Taize services offer Scripture, prayer and "a time to be still"
BY BILL SHERMAN World Religion Writer
Saturday, January 12, 2013
1/12/13 at 4:34 AM
Seven minutes of silence - an interminable length of time in today's fast-paced digital world - followed each of three Scripture readings Thursday night at a Taize service at Church of the Resurrection.
Two dozen Catholics and Protestants sat side-by-side in the rose-hued light of candles, singing simple, repetitive worship songs and praying in silence.
Church of the Resurrection is one of at least two Tulsa churches with regular meditative prayer services that are part of a tradition that originated in Taize, France, during World War II.
"I think the silence is the key for me," said Eve Abrams, who organized the ecumenical service about two years ago.
"We have so little silence in our culture. Even in religious settings, there are so many words," she said.
"Sometimes we forget to have silence, to just be present with God. Taize is a way to enter into that."
Abrams was raised Protestant, is now Catholic and thinks she may be of Jewish ancestry.
She encountered Taize at a conference in Toronto in 2006.
"I loved it," she said.
Back in Tulsa, she looked for a regular Taize service and then approached her pastor at Church of the Resurrection, the Rev. Stephen Austin, who was enthusiastic about her starting a service at the church.
Austin said he has participated in Taize services for years.
"People are attracted to the silence in our very noisy world, to hear God speak," he said.
"The Lord wishes to be with us, and the world easily drowns that out."
He said he considered Taize to be "group personal prayer. It's one's own private prayer time, but you do it together."
Years of worship: Trinity Episcopal Church in downtown Tulsa probably has Tulsa's longest-running regular Taize service, meeting monthly for more than five years.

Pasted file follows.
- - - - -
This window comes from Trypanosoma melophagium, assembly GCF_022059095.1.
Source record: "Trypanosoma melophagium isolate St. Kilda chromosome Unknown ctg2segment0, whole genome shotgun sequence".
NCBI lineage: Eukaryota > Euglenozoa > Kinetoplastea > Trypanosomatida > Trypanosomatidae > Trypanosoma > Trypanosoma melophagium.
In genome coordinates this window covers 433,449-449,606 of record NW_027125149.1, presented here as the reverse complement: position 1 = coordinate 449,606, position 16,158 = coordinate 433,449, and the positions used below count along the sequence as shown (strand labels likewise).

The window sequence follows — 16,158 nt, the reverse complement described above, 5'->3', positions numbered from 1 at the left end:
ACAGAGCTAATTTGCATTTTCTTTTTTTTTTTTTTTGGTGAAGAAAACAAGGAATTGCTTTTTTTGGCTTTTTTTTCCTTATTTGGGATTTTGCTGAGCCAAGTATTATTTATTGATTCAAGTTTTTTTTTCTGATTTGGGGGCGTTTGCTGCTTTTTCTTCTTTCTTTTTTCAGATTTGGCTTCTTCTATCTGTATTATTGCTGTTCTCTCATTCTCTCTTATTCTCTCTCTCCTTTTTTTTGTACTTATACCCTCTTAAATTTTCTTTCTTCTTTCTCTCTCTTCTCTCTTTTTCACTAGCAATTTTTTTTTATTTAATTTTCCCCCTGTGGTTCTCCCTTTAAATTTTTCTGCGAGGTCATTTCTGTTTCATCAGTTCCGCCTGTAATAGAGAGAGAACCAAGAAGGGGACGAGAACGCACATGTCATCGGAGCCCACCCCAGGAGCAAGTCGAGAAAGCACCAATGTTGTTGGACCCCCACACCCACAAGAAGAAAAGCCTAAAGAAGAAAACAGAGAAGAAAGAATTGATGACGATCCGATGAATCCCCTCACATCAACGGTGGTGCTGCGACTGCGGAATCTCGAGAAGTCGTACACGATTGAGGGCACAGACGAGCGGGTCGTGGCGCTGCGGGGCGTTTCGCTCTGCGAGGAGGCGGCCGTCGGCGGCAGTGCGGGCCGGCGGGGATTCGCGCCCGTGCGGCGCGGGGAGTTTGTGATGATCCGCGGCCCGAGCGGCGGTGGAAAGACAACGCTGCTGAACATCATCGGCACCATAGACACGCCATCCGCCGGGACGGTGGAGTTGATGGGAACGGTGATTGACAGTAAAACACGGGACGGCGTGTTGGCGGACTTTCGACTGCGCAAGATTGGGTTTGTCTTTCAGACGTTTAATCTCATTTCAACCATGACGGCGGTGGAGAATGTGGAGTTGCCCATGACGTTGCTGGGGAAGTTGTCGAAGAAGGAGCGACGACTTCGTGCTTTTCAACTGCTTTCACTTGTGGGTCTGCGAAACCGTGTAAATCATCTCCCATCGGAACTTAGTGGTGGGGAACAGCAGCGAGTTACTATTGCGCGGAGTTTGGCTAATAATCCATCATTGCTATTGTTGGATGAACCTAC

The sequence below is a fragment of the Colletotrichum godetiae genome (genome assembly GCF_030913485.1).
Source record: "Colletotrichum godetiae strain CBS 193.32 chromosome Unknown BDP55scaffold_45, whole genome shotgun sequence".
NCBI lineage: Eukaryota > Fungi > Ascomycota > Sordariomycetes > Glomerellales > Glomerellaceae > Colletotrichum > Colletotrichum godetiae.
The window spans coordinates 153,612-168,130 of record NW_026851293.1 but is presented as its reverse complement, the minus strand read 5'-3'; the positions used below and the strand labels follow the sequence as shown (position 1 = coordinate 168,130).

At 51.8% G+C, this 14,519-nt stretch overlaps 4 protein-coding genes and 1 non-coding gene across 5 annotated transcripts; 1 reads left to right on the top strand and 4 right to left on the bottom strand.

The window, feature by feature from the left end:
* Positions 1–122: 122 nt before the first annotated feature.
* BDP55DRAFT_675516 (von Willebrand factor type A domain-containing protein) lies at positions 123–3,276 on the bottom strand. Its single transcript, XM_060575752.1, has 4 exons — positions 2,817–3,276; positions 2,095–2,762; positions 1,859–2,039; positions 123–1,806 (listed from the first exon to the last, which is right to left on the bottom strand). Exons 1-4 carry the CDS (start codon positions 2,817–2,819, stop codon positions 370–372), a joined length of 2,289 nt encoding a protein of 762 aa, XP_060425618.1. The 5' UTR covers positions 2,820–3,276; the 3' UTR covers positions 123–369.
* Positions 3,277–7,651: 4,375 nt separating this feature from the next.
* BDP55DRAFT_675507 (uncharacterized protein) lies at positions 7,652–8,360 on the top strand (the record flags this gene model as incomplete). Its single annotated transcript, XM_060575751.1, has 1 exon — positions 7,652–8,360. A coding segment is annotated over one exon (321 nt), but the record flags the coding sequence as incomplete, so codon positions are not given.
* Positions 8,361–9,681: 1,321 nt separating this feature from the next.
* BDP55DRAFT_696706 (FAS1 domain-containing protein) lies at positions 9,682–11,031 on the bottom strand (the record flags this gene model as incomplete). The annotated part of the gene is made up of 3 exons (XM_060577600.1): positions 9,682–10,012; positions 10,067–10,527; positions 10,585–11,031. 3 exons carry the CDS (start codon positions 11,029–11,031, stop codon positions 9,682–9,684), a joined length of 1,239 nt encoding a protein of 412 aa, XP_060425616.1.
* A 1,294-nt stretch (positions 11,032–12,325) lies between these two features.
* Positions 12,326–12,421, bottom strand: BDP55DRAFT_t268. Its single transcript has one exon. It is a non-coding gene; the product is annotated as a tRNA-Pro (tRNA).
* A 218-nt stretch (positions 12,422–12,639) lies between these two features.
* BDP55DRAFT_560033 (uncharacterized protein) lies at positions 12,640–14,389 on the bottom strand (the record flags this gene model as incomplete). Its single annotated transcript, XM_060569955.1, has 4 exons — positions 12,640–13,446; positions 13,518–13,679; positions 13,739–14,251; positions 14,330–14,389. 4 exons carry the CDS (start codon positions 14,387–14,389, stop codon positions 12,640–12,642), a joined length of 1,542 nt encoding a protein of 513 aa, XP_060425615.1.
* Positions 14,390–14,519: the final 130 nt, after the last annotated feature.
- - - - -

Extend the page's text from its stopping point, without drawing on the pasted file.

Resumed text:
"It's my favorite service. It's lovely," said the Rev. Stephen McKee.
"It's paced well. It's a time to be still. It's quiet and inclusive," the rector said.
Trinity will have its next Taize service at 5 p.m. Sunday.
McKee was exposed to Taize in 2002, when he and church members Mark and Kathryn Shackelford took a group of young people from their church on a pilgrimage to Taize, France.
There they joined thousands of young people from around the world who have made the Taize monastic community a popular pilgrimage site.
Some 100,000 young people visit the small French town each year, spending a week in prayer, meditation and teaching sessions. They also do assigned chores.
"I've never cleaned so many toilets," McKee said.
The weather was hot, the accommodations were spartan and the food was "institutional," Mark Shackelford said, but something about the experience made him think about coming back.
"It was very powerful, a very spiritual experience," he said.
It was a good experience for the young people to be part of something bigger, to have fellowship with other young people from all over Europe, he said.
Worldwide movement: Taize has become a worldwide youth movement.
On Dec. 29, 40,000 young people from Taize communities in Europe and elsewhere met with Pope Benedict XVI at the Vatican as part of their annual "pilgrimage of trust on Earth."
Benedict told them he was gladdened that they sought to "uncover the well springs of trust in God in order to live it in your everyday life."
Several years after returning to Tulsa, McKee asked Shackelford if he would help start a Taize service on a trial basis at Trinity. The service was immediately popular and has been held monthly since then.
The Taize community was started 70 years ago in France by Brother Roger, a Protestant from Switzerland, to provide care for children and adults suffering from the war. Many Jewish people were cared for there.
When the Nazis learned of the community, Brother Roger was forced to flee occupied France.
He returned in 1944 after Germany had been driven out of that part of France and re-established the community.
"The whole concept was to heal wounds from the war, but it's become a huge outreach all over the world," Abrams said.
The community now has two main themes: connection with God through silence in prayer and social justice issues, she said.
In 2005, at age 90, Brother Roger was stabbed to death during a Taize service by a mentally ill woman.
Brother Alois Leser, a Catholic and longtime member of the community, became his successor.
What: Meditative prayer service
When: 5 p.m. Sunday
Where: Trinity Episcopal Church, 501 S. Cincinnati Ave.
Original Print Headline: Taize services embrace silence
Bill Sherman 918-581-8398
Brother James Patrick Hall (left) takes a moment to meditate during the Taize prayer service at Church of the Resurrection on Thursday. JOEY JOHNSON/For the Tulsa World
The altar is seen during the Taize prayer service at Church of the Resurrection on Thursday. JOEY JOHNSON/For the Tulsa World
Cathy Peppito reads a Scripture during the service at Church of the Resurrection. JOEY JOHNSON/For the Tulsa World